>I have 5+ years of experience in VC++ in almost majority of areas although
>after going through both books I came to realize that that I have missed few
>(for ex. MTS, MSMQ) Now considering the time frame that I have, I really don
>'t know how can prepare for sub-technologies which themselves are so big and
>in case of MTS or they are not used anymore MTS again and ATL 2.0
>Of course there is no shame in hiding that if I want to follow all the books
>/ preps material and exam themselves then I am talking 20 grand here.


Well, just because you're certified doesn't make you a .NET
guru either (so no need to read everything). It will cost
you the exam fees (5 x $125 assuming you pass first go) and
your prep materials and the Kalani's are a good start. See
my earlier post:

http://groups.google.com/groups?selm...c9oj%404ax.com

They are training manuals to teach you how the technology
works and how it is used - and as a side-effect the exam
objectives are covered.

MTS is covered in its current incarnation as "Enterprise
Services" (your platform will still call it COM+) in
70-310/320.

ATL 7.0 isn't tested in the exams. ATL 7.0 deprecates
ActiveX, and Visible controls but it is retained for the
sake of COM. COM maintains its importance as it is the
"gateway" technology to .NET functionality (and your .NET
components) for non-.NET applications. Oddly enough ATL has
been joined be ATL-Server to ease the creation of web
services in C++; but again its not tested by any
certification.

>By saying 'you should invest in the future and not in the past.' I take it
>that you are talking about VC++ .NET or C# and not VC 6.0 as I can see
>people are really shifting towards these newer technologies.
>
>Unfortunately I am not working on .NET platform as such but I would like to
>make transfer, since sooner rather than later ! I will have to change to
>.NET no matter how much I like VC 6.0 and am comfortable with it. One thing
>I was not able to understand is why MCAD first and then MCSD.NET since
>almost all the exams are repeated from MCSD.NET to MCAD. Supposing that I
>can pass MCAD for C# do I get the credit for those exams while doing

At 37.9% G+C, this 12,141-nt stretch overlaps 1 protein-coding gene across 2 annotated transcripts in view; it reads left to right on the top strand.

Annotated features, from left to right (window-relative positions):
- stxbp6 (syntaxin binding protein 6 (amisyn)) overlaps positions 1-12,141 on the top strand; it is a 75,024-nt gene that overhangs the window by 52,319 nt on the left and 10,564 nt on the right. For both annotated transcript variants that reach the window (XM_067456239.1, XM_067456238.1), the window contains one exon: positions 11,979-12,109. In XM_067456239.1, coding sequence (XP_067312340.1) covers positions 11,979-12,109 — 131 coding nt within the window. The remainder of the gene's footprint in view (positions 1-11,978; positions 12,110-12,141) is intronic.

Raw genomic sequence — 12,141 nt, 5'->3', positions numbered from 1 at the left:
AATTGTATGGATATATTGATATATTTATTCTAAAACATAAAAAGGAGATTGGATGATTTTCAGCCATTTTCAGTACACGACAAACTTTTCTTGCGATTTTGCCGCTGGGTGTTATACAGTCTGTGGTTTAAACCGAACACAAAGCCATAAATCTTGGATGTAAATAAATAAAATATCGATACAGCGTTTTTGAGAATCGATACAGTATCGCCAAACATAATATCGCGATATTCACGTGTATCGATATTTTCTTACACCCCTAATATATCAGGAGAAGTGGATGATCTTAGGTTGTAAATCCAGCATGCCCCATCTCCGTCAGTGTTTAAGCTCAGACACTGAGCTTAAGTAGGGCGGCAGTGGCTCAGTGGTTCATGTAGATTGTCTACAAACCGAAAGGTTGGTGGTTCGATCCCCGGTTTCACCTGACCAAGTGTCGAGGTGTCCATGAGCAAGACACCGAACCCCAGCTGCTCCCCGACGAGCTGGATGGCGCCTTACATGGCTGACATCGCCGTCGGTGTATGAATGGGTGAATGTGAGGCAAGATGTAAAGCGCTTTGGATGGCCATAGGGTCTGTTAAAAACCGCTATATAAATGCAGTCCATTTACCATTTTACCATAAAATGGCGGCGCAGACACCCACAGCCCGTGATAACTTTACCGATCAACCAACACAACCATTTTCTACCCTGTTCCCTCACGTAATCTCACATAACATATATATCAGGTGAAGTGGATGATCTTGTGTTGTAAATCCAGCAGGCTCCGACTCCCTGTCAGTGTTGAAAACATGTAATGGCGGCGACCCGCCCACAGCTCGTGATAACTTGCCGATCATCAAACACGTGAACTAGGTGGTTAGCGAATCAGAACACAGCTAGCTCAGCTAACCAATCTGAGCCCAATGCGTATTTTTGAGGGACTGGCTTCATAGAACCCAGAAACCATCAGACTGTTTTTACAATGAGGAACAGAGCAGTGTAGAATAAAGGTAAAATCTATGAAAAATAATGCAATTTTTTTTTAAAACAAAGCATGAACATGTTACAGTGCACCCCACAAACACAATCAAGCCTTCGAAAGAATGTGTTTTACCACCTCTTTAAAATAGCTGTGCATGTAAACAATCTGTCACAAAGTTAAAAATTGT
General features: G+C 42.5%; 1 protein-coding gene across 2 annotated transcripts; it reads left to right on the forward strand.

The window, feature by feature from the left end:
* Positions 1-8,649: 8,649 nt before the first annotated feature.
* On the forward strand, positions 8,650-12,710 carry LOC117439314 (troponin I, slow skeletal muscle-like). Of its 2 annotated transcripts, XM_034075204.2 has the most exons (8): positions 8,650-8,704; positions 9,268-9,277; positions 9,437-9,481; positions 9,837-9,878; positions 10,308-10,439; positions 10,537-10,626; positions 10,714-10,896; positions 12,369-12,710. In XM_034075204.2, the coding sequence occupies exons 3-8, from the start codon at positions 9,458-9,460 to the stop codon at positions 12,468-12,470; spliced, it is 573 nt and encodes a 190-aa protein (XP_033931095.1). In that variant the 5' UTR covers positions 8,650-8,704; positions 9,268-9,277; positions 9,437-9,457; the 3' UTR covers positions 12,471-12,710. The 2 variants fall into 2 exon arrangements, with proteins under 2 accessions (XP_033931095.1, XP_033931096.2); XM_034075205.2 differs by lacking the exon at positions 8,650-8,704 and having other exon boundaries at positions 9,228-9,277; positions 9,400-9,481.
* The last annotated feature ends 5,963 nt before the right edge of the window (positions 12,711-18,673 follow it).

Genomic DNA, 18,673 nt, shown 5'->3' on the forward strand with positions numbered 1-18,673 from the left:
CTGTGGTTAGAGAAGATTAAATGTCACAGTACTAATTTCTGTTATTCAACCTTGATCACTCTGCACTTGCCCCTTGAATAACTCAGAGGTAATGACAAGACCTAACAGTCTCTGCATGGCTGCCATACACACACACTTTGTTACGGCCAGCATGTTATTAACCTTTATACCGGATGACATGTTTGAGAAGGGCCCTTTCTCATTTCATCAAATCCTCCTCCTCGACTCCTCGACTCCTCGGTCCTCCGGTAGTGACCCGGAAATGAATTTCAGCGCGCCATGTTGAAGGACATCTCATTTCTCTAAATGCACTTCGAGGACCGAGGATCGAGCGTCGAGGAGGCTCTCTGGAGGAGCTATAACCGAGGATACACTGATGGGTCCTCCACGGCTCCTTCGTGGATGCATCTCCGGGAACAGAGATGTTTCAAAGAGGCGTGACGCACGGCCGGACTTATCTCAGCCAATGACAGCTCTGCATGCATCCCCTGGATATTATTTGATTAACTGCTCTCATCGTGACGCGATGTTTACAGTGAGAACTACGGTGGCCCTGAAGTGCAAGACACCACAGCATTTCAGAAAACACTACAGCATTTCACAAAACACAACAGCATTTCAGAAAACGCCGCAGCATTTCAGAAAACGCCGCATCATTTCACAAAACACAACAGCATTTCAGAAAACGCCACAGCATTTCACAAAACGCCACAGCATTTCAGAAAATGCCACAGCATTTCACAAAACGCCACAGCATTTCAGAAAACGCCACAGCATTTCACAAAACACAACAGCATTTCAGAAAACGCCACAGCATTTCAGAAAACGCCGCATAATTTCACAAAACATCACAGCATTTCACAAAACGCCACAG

>MCSD.NET ?


Exams may count towards any number of certifications as long
as the specific certification recognizes that exam as a core
or elective requirement.

So if you take 70-229 as an elective then any MCSD.NET exam
sequence that avoids 70-300 in the first three exams should
gain you an MCAD after the first three passes.

>One more thing that surprised was that even MFC and ATL 7.0 is released with
>Visual Studio .NET in particular Visual C++ .NET there are no exams for the
>same.


The MFC version is mainly for current product support so
that the current developer base gets a bit more time to
manage their transition - considering VC++6.0 support will
cease in a year. MS is hoping they will transition to .NET.

Certain aspects of ATL will remain as long a COM is around -
but it still is only yet another legacy technology.

>This comes really as surprise. Although it is quite understandable
>that MS would want to promote C# and VB.NET more than VC++.NET which would
>use newer version but of same old libraries.


To a certain degree the existence of VC++.NET is surprising
- it has little to do with Standard C++; for the time being
it remains an option when an algorithm/operation can be
optimized with pointer operations and it may have an edge
when interacting with unmanaged APIs (I'm not sure though).

MS strategy (over the long term) may be to shrink the
unmanaged SDK API footprint while eventually only offering
OS services through .NET, making .NET/Windows the ultimate
virtual machine. That would enable them to shrink the
non-.NET kernel to a point where moving to a non-Intel
platform might become attractive again. This transition will
take some time. Anyone recall how long it took to get rid of
all the 16-bit code under Win32 (without omitting features,
supported by its less capable brethen, like WinNT did)?

So maybe .NET will succeed where HAL didn't.

>Your reply was really in detail and I really appreciate your effort and time
>you put into this.
>
>This will certainly help me make the decision.
>
>Thanks again,
>Neel
>


 
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The Poster Formerly Known as Kline Sphere
Guest
Posts: n/a
 
      05-04-2004
>Well it is my impression that the certification tests your
>knowledge of the technologies that can be manipulated
>through VC++ - testing mastery of VC++ (language) itself was
>never an issue.


Agreed, and totally mad too.

>Not that that was a great loss as the VC++
>implementation of C++ was quite poor up until VC++7.0/7.1
>(2002/2003).


Some parts, yes, I would agree; like the MCF when compared to
Borland's VCL. However the ATL implementation is something to be proud
of.

As a side note, I was quite surprised how well the 7.1 compiler came
out during the tests reported in the recent issue of Dr Dobb's, and
equally surprised how badly Borland's C++ BuilderX compiler did.....

Kline Sphere (Chalk) MCNGP #3